Mumbai in Five Senses

After Aqaba we continued our journey, stopping at Sharm el Sheikh to annoy the taxi drivers, then through Salalah and Muscat in Oman before reaching Mumbai, India on the 19th December. If you haven’t been to India before, Mumbai is a crash course in all things Indian. Fortunately I have been to India so I was prepared, and in my opinion, the best way to get through an Indian city is to become like a pebble in a stream, just let everything flow past and keep cool. Mumbai is truly an assault on the senses and perhaps the best way to describe it is to tell you how the senses are assaulted. I will start with SMELL

The smells of Mumbai are like no other in the world, powerful, aromatic, gagging and subtle in the space of 100 meters. Of course the smell of spices seeps into the air more or less everywhere that food is being cooked. That of course means everywhere. If you like Indian food you will walk the streets with permanent hunger pangs, its more than a smell, its an atmosphere. Unfortunately you can walk a street smelling the infinite variety of spices, breathing deeply, savouring before gagging on the smell of stale piss. This too is everywhere, not surprising in a country of such extreme poverty, however it is difficult to determine from which animal it has come from, of course it could be human, probably is but there is also a wealth of stray dogs roaming the streets and marking their territories with pungent odours. It could also be cows, who tend not to mark territories but also beed the more than occasional slash. Add the two smells together and you have your first sensory overload.

There is one sound of Mumbai that prevails, it is everywhere, persistent and headache inducing. You see, all cars, especially taxis in India are fitted with a high tech low band sonar system. Its called a horn and heres how it works. You drive your car in a straight line pressing the horn every two seconds. If you get no reply you continue driving in which ever direction you want. If you get a reply from the left, you steer slightly right, from the right you swerve to the left. Its a bit like bats in a cave and it works, cars drive along the roads with what appears to be no set rules or regulation yet everything seems to just flow. Now imagine a road with thousands of cars all using their sonar every two seconds and you will begin to get an aural image of what the cacophony of Mumbai sound like. On the second day in Mumbai I found the only taxi in the city with no horn. There was just a big hole in the steering wheel where the horn should be. We however arrived safety, because like immunisation, if you have 95% of cars using their horns the system will still work.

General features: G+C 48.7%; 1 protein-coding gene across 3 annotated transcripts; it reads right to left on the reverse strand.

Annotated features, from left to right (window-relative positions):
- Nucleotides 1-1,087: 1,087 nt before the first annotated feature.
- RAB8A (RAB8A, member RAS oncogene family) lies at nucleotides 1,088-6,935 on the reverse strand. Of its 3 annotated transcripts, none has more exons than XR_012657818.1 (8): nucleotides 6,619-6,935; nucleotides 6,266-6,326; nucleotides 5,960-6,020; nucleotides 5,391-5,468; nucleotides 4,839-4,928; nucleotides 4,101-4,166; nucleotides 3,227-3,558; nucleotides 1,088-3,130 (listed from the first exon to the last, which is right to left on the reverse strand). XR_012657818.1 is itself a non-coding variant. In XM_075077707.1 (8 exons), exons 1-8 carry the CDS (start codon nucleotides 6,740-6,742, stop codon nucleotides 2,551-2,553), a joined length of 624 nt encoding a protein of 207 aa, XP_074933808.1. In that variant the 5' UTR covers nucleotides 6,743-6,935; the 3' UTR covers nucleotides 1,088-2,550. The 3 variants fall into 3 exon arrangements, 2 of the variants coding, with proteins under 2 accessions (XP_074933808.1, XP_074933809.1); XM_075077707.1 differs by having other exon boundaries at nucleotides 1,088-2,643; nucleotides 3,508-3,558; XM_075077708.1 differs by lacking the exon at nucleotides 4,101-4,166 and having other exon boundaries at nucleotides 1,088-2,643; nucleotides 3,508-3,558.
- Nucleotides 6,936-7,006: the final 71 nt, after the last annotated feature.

The taste of Mumbai for me can be summed up in a cheap meal from the Leopold Cafe. Chicken tika wrapped in garlic nan. Pure heaven, succulent chicken marinated for several years in a gorgeous tika sauce, the freshly baked nan dripping with chunks of garlic and of course washed down by an ice cold Kingfisher beer all for about £4. If your nasal orifice has overloaded from the street smells, your toungue will drag you back to a spice filled niverna.

Touch. If there is a touch to Mumbai, it could be one of two things, the feel of a beautiful silk sari or the polluted grime that seems to cling to everything outside.

The last sense, is of course sight. It is here that you get a true sensory overload, from the intense poverty, to the rich colours of the clothes. From cows walking in the streets to the fumes belching out of the back of a 40 year old taxi. Mumbai is a visual smorgasbord with something for everyone both good and bad.

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~ by jasonrow on January 10, 2010.

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